The third issue is a more interesting point, in that cities aren’t homogenous: different cities develop different industrial sectors, and over time some of these sectors will boom whilst others will decline. This may mean that unemployment rates between cities vary and not only does a potential migrant have to decide whether he ought to move from agriculture to industry, but has to chose to which city he ought to move based on distance (and other costs), and returns (seeing which city is the most prosperous). This adds an even greater complex nature to such a model, especially with the large distances associated with cities in developed countries, and the different opportunities within them (e.g. Cardiff and New York). However, some would counter-argue that even the poorest cities in the developed countries, are much better off than the richest areas in developing countries.

    To summarise, we see that the Harris-Todaro model is very limited in its scope in both an international and internal setting due to its narrow-mindedness assumption on economic values, which don’t incorporate emotional, social and humanitarian costs/benefits. More fundamentally, it isn’t an appropriate model in an international setting due to the barriers to entry which are erected by the developed world. By not incorporating human capital into our model, we are missing any migrants which may well be allowed into the developed world as high skilled workers can sometimes (but not always, even highly skilled workers can be limited to entering a country) get past the developed countries’ quota barriers. Todaro and Smith suggest that education for the sake of education should be restricted as a policy in developing countries, as often the urban sector can only ration jobs through education as a signalling effect. Whilst this seems like a bizarre idea, given that this would mean only the rich – who are generally the ones able to afford education in developing countries – would be able to attain jobs, and not poor, but clever productive individuals; it contradicts the policy prescription in an international setting, which ought to be for developing countries to increase their education so that workers become skilled and can improve their chances of migrating to developed country.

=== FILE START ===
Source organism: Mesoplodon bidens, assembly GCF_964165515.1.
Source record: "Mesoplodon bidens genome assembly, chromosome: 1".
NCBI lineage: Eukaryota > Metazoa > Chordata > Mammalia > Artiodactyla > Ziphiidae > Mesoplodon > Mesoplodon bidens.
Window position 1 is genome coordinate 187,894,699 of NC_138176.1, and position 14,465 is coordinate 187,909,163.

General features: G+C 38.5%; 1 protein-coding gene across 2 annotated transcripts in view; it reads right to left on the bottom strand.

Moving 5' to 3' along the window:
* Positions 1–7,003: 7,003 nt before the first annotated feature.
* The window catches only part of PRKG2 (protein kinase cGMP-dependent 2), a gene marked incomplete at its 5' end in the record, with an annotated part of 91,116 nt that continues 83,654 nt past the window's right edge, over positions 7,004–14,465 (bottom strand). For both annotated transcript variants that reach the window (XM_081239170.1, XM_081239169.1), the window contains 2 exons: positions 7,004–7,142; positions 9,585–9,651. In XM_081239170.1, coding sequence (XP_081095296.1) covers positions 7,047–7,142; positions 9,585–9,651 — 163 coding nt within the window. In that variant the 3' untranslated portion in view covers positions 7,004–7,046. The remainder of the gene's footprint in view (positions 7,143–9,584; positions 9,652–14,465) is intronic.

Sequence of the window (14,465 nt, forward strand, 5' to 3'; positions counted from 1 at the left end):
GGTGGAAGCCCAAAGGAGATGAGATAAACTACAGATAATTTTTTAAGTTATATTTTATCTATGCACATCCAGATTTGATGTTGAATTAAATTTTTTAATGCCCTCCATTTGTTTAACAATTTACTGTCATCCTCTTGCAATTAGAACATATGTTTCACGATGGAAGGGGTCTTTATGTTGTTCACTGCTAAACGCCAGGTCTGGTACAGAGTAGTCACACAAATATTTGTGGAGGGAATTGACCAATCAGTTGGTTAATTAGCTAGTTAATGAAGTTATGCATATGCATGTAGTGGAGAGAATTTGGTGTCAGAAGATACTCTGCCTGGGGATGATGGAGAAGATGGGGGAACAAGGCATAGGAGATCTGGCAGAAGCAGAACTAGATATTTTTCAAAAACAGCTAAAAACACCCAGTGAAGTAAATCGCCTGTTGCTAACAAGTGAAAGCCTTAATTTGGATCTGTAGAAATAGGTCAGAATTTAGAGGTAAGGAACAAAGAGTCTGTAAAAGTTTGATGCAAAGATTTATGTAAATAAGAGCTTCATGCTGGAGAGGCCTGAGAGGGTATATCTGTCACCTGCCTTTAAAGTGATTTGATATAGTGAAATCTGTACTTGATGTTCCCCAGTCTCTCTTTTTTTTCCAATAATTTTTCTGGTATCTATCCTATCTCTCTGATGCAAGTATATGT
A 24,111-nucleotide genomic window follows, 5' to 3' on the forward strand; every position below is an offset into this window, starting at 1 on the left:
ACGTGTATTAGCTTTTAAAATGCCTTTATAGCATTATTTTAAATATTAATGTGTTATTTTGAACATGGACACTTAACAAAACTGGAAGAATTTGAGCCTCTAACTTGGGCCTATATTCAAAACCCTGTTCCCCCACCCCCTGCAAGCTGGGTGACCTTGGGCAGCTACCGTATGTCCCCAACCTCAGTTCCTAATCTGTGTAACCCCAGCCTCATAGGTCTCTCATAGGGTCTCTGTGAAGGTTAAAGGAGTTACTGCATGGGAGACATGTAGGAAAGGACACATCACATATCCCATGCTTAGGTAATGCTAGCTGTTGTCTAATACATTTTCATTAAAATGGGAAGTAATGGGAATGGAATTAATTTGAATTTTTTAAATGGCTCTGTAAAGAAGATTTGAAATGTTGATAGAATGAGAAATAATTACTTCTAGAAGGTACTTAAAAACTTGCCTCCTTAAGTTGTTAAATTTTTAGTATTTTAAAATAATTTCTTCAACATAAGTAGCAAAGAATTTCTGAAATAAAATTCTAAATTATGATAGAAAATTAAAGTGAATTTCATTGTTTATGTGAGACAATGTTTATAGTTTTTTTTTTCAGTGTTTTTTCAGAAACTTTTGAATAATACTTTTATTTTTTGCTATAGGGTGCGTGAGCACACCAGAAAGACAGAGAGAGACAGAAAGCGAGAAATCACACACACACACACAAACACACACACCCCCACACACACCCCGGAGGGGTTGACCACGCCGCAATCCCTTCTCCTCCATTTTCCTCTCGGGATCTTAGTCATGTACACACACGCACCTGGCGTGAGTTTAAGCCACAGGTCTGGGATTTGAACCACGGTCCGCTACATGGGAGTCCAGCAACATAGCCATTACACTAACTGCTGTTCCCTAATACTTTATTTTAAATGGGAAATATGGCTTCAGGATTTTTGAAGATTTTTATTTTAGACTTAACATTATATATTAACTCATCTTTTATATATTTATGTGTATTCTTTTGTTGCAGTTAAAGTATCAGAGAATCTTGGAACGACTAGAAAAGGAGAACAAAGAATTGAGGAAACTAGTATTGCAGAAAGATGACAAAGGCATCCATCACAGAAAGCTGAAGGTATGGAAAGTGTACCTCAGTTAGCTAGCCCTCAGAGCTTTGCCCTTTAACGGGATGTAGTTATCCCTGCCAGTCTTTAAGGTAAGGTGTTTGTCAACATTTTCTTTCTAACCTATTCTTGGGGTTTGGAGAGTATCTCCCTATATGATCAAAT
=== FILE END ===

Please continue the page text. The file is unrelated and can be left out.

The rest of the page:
The movement of migrants from developing countries to developed countries, shouldn’t necessarily be seen as detrimental to the plight of developing countries, as proponents of “brain drain” theory suggest. Remittances sent by migrants to their families at home amount to $328bn, this can help developing countries provide education, health and give them a vital source of foreign exchange for the purchase of capital which can help them get out of poverty and low income traps.

    Empirically we would expect most migrants to be of working age (i.e. between 18-50) and we would expect a lot more males to migrate than females, as there job – unfortunately – tend to be better. Whilst this may be the case overall, there is still substantial evidence that women, children and the elderly migrate, more than the economic model would suggest.

    Furthermore, the fact that a significant proportion of migrants are not economic, but asylum seekers on humanitarian grounds would suggest that the Harris-Todaro model isn’t particularly useful in explaining world migration patterns.